Spring Cleaning: Generics for LingPipe 3.0

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We’ve decided to refactor LingPipe for generics for the 3.0 release. After three solid days of work (and untold nights and mornings reading about generics), I’ve finished the refactor of com.aliasi.util; the Iterators class and SmallSet were rather challenging for a rookie like me.

My major complaint about Java when I first saw it was the lack of parametric typing. Many, if not most, of my programming errors are from assigning something to the wrong argument. I’m hopeless in Perl, for instance. As always, be careful what you wish for. Little prepared me for the complexity of Java 1.5 generics.

My hat’s off to the architects and developers of this amazing retro-fit. The addition of generics to a non-generic language is a heroic feat of backward compatibility engineering. What I should’ve realized before I started, but only dawned on me about 10 classes in is that just adding types doesn’t break backward compatibility anywhere. That’s why it’s possible to run 1.4-style programs in a 1.5 or 1.6 compiler or JVM. Very very cool.

Luckily, using generic classes is a whole lot easier than writing them. Even writing them is easy if you’re only worried about type safety and saving some work, and not on making something general and extensible.

My main gripe has to do with arrays. As in pre-generics Java, they’re the poor cousins of types. There’s no way to create arrays of generic types without having a handle on the java.lang.Class object for the type being created. For instance, there are two toArray() methods in java.util.Collection. Suppose we have a Collection<E>. The first array creation method has the signature Object[] toArray(), not E[] toArray() as one might expect, because it’s simply not possible to define the latter. The second array creation method has the signature <T> T[] toArray(T[] a), which is problematic in two ways. First, you need to pass in an array to fill. Second, you can still generate type errors if you do something like this:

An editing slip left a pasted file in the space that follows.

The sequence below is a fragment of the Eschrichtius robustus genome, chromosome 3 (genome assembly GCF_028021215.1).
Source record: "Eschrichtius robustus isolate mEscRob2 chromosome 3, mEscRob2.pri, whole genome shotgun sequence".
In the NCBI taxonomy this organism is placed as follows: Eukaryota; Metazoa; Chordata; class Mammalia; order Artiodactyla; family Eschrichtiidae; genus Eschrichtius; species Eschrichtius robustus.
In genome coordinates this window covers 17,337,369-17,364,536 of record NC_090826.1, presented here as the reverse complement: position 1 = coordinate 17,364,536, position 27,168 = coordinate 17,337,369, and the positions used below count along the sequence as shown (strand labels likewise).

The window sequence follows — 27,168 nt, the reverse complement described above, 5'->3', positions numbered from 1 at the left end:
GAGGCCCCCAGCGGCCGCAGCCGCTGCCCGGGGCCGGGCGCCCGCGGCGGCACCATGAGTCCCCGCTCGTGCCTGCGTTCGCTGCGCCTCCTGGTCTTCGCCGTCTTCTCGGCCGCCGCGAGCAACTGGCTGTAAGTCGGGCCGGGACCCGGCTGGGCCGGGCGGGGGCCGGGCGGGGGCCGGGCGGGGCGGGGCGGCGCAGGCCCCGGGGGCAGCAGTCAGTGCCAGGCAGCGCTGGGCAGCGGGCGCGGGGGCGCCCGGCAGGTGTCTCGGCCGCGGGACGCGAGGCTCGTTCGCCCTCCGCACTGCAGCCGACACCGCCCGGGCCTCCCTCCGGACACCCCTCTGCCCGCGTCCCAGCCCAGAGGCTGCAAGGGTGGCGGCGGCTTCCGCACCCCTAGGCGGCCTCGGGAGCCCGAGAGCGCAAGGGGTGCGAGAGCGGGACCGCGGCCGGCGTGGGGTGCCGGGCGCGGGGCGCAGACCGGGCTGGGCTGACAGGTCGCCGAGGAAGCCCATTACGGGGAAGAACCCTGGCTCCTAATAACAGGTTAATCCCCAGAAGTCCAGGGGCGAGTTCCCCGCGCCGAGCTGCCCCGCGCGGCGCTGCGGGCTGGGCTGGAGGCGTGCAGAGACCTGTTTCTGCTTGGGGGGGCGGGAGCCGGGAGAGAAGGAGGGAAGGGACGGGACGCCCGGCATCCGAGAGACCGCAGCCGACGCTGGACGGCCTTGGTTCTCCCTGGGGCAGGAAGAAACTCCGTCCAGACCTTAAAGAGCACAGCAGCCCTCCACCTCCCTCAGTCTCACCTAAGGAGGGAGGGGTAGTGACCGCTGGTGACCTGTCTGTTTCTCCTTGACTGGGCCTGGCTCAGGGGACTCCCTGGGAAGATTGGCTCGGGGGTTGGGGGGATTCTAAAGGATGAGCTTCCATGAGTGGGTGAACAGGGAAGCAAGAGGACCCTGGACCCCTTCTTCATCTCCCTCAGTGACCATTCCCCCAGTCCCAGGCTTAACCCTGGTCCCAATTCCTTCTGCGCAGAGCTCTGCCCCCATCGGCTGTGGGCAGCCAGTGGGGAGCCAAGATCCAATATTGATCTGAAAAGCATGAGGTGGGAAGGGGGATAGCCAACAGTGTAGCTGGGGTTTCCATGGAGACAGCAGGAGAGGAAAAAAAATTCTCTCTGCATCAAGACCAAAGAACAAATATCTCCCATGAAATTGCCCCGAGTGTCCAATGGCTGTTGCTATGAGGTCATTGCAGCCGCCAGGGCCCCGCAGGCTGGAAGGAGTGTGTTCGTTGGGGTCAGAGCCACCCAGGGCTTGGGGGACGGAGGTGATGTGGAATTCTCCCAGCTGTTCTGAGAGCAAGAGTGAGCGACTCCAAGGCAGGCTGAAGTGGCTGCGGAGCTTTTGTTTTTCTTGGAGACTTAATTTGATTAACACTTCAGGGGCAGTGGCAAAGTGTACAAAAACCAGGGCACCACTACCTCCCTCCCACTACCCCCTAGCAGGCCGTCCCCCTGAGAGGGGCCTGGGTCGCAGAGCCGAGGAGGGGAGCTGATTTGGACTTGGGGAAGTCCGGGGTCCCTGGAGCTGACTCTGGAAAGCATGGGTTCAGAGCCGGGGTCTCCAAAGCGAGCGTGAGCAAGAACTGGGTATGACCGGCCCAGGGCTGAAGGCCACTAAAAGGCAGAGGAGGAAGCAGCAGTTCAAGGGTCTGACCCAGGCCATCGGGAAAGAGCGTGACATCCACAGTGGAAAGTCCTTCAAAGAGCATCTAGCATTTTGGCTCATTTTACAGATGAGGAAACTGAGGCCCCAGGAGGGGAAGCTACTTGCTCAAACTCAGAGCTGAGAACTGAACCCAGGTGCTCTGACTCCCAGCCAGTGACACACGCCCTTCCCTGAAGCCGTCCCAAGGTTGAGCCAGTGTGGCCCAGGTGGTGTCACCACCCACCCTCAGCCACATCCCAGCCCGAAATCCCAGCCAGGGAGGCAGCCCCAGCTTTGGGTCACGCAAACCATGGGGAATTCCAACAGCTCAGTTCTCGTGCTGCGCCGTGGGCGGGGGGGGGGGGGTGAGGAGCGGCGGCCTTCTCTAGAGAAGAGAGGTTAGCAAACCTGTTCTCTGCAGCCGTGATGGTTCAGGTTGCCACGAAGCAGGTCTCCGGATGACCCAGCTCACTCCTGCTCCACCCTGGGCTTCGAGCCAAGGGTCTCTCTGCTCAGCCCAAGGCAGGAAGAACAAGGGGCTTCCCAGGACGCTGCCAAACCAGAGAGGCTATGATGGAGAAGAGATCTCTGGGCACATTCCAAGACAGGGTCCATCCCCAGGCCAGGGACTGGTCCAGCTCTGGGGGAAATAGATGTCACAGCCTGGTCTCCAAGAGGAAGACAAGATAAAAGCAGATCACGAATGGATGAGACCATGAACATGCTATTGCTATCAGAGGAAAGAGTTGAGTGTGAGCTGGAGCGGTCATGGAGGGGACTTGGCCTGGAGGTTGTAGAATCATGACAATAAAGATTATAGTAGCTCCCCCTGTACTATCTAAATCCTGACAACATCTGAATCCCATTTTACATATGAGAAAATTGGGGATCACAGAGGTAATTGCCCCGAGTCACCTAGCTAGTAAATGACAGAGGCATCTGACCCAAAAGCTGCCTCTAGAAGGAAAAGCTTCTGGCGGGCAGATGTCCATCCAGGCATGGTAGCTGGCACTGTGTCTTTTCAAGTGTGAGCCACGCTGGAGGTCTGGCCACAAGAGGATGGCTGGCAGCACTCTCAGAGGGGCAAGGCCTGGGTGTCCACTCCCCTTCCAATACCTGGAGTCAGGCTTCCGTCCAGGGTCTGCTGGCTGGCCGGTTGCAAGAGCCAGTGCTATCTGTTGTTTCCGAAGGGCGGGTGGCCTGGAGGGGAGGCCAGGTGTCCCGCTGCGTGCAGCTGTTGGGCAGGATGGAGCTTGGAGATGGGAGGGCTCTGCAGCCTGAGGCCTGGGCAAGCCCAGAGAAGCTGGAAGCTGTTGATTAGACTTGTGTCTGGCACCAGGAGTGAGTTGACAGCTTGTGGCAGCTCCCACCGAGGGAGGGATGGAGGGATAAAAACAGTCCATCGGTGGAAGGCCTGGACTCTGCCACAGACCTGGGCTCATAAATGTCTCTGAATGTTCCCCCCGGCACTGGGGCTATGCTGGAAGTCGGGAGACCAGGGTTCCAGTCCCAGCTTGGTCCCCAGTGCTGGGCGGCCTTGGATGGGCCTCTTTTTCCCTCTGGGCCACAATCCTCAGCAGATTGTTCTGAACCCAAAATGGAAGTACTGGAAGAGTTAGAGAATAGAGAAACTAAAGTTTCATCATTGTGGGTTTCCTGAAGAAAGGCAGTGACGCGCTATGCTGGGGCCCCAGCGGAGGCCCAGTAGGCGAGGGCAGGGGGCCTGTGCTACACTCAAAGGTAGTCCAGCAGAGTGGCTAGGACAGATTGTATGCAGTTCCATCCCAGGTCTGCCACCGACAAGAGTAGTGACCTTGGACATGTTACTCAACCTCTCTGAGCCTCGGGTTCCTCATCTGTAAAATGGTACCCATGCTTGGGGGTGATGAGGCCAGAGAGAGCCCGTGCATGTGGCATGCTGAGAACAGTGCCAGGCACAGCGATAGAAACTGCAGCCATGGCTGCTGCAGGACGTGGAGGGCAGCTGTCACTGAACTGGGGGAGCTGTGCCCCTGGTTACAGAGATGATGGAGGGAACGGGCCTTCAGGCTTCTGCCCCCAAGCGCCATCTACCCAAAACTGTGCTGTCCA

import java.util.*;
public class Test {
    public static void main(String[] args) {
	List<String> xs = new ArrayList<String>();
	xs.add("foo");
	Integer[] result = xs.<Integer>toArray(new Integer[10]);
    }
}

If you omit the second line (in bold), the program compiles and runs with no complaint. If you add the second line, the program compiles, but throws a runtime exception during the underlying call to System.arrayCopy().

In LingPipe, I often used arrays exactly because they were type safe compared to returning collections. They also tend to be smaller than collections in memory, as there’s no overhead for wrappers, buckets, tree balancing counts, etc. Now I’ve painted myself into a corner with generics.

I’ve had to replace some return types that would’ve been E[] for a type variable E, with List<E>, because it’s the only way I could ensure type safety without requiring a class object (or array) be passed in. Luckily, none of that stuff’s in deep loops. That’s all arrays of primitive types, which nobody ever expected to play nicely with generics or anything else.

As always, my advice to someone wanting to learn Java types is to study the java.util collections framework. That, and the Kernighan and Ritchie of Java:

Ken Arnold, James Gosling and David Holmes. 2006. The Java Programming Language, Fourth Edition. Addison-Wesley.

I had to read Chapter 11 (Generic Types) many many many many times. Check out Section 16.10.1 (Genericity and Dynamic Arrays) for a deep explanation of what’s going on in the above example.

Here are some links to complement the book:

*Note that Arnold actually got his types wrong and his example should be T[] toArray(Class<T>); makes me think he didn’t read his own book!

Update: April 11, 2007

It occurred to me yesterday that java.util.ArrayList must allocate generic arrays, because it implements List<Egt; based on arrays. Checking out Java’s source shows you how to “cheat” the type system:

public class ArrayList<E> ...

    private transient E[] elementData;

    public ArrayList(int initialCapacity) {
	...
	this.elementData = (E[])new Object[initialCapacity];
    }

It’s easy to forget that types are simply erased in the implementation. This kind of operation is safe if it’s under your control, as it is in java.util.ArrayList and many of the LingPipe internals. It’ll still cause the compiler to gripe. I think I can live with that.

Update April 26, 2007: I’m done. We’re about to release 3.0. But there was one final bug that Breck caught compiling on 1.6. Turns out that it’s a known issue with Java 1.6 throwing an assertion error from the compiler. It’s already in Sun’s DB of bugs, as bug 6500207. It arises with conjunctions of types in generic restriction. The bug report has a simple example; it arose for us in a class that wasn’t going out with 3.0 anyway, an EM/soft clusterer with Dirichlet priors, so hopefully it’ll be fixed soon.

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